Vigilant Blog

News, trends and analysis in employment law, HR, safety & workers' comp

Apr 12, 2017

Blacklisting rule is gone for good

Affirmative ActionHarassment & DiscriminationLabor Relations 

As expected, President Trump signed a resolution from Congress (H.J. Res. 37) that overturns the U.S. Department of Labor (DOL)’s rules implementing Executive Order 13673, “Fair Pay and Safe Workplaces,” also known as the federal contractor “blacklisting” order.

As a result, the rule cannot be enforced. Also, federal agencies are prohibited from ever issuing a substantially similar rule unless Congress specifically authorizes them to do so. This means that it is highly unlikely to ever reappear.

President Trump also issued Executive Order 13782 which cleaned up the books by revoking Executive Order 13673 and its amendments. If he had simply issued his own executive order without approving the Congressional resolution, it would have been easy for a future administration to revive the blacklisting rules.

The original Executive Order issued by President Obama had three main components:

(1) a requirement for covered federal contractors to self-report adverse labor law decisions (the “blacklisting” part of the order);

(2) a prohibition on pre-dispute arbitration agreements with individual workers covering claims arising under Title VII or any tort related to or arising out of sexual assault or harassment; and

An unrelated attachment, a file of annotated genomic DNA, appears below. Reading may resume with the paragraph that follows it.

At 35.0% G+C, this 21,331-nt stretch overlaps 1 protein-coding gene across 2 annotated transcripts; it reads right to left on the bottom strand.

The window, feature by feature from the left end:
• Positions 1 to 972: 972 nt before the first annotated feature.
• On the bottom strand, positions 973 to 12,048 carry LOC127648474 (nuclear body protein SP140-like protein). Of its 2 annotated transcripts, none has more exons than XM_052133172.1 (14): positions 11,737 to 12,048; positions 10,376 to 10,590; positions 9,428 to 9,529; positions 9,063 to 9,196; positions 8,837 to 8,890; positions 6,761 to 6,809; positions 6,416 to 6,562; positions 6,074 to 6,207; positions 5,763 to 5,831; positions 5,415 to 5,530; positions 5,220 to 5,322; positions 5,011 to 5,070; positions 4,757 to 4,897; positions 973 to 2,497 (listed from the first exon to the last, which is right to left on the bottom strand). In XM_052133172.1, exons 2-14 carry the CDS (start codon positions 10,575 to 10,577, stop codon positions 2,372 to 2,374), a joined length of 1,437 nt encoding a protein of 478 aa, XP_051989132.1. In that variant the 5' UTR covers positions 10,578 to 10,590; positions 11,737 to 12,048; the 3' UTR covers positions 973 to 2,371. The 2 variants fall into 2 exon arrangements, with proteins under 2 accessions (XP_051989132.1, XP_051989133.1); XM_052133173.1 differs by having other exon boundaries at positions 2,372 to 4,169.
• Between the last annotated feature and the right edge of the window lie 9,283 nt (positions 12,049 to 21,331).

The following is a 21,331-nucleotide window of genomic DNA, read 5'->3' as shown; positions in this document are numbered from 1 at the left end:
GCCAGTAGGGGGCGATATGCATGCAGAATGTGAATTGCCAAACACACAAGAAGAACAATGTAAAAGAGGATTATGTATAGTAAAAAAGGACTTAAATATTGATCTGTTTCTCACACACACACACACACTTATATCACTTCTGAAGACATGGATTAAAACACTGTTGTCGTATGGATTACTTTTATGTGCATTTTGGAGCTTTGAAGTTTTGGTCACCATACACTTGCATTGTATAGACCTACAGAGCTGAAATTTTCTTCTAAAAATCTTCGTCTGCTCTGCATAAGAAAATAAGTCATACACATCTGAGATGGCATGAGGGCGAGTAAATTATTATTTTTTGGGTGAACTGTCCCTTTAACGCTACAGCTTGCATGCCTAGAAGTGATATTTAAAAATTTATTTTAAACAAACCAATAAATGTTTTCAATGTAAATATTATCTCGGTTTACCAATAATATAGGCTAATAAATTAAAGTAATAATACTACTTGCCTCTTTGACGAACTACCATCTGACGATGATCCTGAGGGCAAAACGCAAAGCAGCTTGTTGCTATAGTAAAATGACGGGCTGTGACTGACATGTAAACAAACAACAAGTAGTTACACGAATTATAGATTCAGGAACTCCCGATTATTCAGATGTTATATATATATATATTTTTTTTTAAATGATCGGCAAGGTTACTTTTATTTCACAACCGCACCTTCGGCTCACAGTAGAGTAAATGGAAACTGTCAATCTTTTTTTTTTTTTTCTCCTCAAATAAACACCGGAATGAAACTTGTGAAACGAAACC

(3) a paycheck transparency requirement for certain disclosures on employee pay stubs and a special notice of employment status to individuals who are designated as independent contractors.

Tips for Employers: The first two portions of the order were temporarily blocked by a federal court in October 2016, before they took effect. The third portion (paycheck transparency) applied to covered federal contracts and subcontracts that were issued on or after January 1, 2017. If you signed a contract on or after January 1, 2017, with these paycheck transparency requirements, talk with your general business counsel about negotiating to remove that provision or otherwise confirm the parties’ mutual understanding that it isn’t enforceable.

If you have any questions about other Department of Labor rules for federal contractors, or how the revocation of the blacklisting order affects you as an employer, you are encouraged to speak with your Vigilant employment attorney for counsel. We can help shed light on any DOL rules that may be unclear, as well as discuss any compliance concerns that you may have.

This website presents general information in nontechnical language. This information is not legal advice. Before applying this information to a specific management decision, consult legal counsel.